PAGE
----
For seven years, Raymond Zdunski worked at Erie 2-Chautauqua-Cattaraugus BOCES before being let go for reasons he calls unlawful religious discrimination.
He filed a lawsuit against Erie 2-Chautauqua-Cattaraugus BOCES, asking for $10 million in damages and demanding that he be reinstated with back pay. New York’s school districts may use BOCES’ shared educational programs and services because of a public agency established in 1948 by the state’s legislature.
In his case, the plaintiff claimed that participating in the LGBTQ training and makeup session was aimed at influencing his religious convictions about gender and that doing so would have been a violation of his religious beliefs. The BOCES administration did not provide him with the requested religious accommodation.
In 2022, District Court Judge Geoffrey W. Crawford rejected Zdunski’s complaint, finding his allegations to be “unsupported” and agreeing with BOCES that he was fired for refusing to attend the training BOCES had asserted was designed to assist in avoiding discrimination in the workplace.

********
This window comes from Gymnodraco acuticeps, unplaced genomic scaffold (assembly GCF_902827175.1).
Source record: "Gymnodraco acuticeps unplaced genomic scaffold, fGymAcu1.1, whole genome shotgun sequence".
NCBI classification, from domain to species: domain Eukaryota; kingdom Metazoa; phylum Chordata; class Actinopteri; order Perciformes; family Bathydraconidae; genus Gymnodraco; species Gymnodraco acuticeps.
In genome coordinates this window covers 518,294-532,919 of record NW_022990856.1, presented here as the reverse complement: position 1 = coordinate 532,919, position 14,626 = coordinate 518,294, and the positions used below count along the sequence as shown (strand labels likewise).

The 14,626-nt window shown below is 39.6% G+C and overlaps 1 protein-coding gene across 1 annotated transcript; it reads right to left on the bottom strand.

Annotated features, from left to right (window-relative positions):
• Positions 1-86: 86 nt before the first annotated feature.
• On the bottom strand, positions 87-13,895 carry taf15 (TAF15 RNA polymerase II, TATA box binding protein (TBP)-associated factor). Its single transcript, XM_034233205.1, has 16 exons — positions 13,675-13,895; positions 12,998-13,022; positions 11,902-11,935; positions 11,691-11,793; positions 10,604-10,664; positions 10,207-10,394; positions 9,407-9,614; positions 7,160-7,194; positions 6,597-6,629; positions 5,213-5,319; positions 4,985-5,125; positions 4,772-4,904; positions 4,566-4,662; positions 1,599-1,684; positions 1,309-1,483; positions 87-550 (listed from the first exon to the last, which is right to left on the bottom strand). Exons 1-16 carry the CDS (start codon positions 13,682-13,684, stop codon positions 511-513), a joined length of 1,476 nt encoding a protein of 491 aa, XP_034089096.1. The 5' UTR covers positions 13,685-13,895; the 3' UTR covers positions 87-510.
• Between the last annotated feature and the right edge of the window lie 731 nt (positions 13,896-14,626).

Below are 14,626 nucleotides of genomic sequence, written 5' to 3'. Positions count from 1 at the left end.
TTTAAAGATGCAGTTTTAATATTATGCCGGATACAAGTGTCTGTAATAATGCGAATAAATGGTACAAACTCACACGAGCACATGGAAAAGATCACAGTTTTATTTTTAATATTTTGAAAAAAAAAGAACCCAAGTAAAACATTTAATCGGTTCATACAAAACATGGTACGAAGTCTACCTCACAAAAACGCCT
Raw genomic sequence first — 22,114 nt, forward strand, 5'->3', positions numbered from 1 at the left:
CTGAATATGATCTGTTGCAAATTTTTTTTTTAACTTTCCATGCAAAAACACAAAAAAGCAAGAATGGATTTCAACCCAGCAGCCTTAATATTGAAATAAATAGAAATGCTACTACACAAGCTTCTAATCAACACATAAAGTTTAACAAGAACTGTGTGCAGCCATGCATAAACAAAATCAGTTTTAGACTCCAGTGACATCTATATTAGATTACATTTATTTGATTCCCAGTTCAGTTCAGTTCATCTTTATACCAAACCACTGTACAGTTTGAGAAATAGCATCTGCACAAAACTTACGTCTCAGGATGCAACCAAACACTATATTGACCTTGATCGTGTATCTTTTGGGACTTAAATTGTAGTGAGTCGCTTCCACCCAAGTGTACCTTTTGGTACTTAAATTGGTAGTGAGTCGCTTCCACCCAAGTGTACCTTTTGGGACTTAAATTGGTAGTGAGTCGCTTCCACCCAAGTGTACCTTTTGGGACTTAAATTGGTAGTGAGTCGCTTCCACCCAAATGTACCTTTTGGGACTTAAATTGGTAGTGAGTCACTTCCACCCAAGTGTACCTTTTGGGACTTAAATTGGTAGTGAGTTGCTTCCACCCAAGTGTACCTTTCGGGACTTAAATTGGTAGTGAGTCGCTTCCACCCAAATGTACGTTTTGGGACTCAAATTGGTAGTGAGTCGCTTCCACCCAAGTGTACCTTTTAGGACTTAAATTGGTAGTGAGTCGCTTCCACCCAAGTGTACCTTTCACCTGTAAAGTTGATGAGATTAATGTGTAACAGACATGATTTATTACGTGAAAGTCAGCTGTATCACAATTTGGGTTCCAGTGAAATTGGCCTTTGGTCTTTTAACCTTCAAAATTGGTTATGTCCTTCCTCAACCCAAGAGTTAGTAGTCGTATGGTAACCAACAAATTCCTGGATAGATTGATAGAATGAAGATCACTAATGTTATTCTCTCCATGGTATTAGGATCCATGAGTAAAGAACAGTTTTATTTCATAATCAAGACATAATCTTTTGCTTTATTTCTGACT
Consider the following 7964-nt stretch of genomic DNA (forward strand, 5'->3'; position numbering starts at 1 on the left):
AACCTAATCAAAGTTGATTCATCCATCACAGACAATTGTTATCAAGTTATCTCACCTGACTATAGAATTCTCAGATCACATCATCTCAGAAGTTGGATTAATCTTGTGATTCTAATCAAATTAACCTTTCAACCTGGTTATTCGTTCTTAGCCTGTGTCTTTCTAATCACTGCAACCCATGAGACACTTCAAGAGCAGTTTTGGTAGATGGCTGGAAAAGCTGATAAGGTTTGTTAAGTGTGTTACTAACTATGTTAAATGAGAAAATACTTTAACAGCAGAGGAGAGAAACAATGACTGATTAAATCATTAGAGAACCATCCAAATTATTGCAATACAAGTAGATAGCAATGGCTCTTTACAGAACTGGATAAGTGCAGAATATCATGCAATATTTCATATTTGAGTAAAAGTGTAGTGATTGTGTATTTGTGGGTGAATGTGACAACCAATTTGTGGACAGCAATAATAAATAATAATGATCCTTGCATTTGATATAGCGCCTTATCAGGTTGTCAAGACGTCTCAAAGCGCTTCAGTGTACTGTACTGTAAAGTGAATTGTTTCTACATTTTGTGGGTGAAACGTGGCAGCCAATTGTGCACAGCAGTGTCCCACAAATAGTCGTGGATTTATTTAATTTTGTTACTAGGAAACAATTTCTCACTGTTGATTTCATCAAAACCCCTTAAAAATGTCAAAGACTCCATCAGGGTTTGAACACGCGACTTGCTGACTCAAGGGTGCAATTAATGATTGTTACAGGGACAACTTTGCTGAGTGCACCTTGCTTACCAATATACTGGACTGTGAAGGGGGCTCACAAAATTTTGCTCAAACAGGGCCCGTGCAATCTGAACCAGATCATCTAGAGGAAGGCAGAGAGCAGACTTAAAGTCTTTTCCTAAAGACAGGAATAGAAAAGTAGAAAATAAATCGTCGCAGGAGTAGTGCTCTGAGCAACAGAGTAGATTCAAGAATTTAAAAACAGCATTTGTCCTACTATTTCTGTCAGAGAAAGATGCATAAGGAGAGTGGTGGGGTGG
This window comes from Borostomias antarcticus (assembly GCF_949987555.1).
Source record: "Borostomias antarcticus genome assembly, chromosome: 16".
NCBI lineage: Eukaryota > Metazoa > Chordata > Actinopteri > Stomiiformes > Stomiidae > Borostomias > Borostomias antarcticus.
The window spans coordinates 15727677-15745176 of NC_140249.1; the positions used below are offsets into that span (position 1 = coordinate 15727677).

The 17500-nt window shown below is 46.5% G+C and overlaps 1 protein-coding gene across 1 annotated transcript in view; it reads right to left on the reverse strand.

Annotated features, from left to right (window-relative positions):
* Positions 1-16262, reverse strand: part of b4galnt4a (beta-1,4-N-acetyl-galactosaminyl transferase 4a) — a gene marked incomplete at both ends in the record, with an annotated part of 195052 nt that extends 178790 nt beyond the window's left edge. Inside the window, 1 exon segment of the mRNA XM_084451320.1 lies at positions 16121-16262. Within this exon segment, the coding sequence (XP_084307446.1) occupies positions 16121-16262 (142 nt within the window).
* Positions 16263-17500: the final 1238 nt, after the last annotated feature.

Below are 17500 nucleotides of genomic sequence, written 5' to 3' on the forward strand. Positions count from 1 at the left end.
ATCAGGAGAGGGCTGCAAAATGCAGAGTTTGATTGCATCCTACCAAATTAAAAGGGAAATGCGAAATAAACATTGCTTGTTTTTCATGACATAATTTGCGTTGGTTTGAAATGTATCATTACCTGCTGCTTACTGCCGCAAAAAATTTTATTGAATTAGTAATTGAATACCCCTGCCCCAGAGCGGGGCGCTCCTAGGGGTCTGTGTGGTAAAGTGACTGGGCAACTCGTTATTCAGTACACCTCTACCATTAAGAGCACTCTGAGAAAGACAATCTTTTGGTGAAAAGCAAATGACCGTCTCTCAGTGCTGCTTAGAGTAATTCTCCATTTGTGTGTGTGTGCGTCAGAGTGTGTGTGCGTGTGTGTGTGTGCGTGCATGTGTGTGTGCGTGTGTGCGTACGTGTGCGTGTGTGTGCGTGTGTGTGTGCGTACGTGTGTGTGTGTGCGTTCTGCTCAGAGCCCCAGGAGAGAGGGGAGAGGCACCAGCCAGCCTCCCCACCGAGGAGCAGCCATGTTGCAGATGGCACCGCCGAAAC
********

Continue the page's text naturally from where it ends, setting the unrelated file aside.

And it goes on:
Crawford ruled that the evidence presented by the plaintiff was inadequate to establish a prima facie case of discrimination based on the plaintiff’s religious beliefs. As a result, in conclusion, no facts in the record support a determination that Mr. Zdunski was dismissed because of his faith, and instead, “the evidence in the record supports Defendants’ claim that his termination was due to his repeated refusal to attend a necessary employee training.”
Last Wednesday, the 2nd U.S. Circuit Court of Appeals sided with BOCES, stating in its judgment that Zdunski had failed to produce “adequate proof” supporting his allegations.
Zdunski said that It looks like the country is against Christians, but everyone else is free to follow their religion.
There has been a growing movement in recent years to promote diversity, equality, and inclusion in the workplace throughout the United States (DEI). Yet, recent research indicated that firms are cutting DEI employment and that employees are leaving these professions at a greater rate than other occupations. Companies that experienced layoffs last year were more likely to reduce DEI jobs (33%) than other functions (21%), according to a survey by Revelio Labs.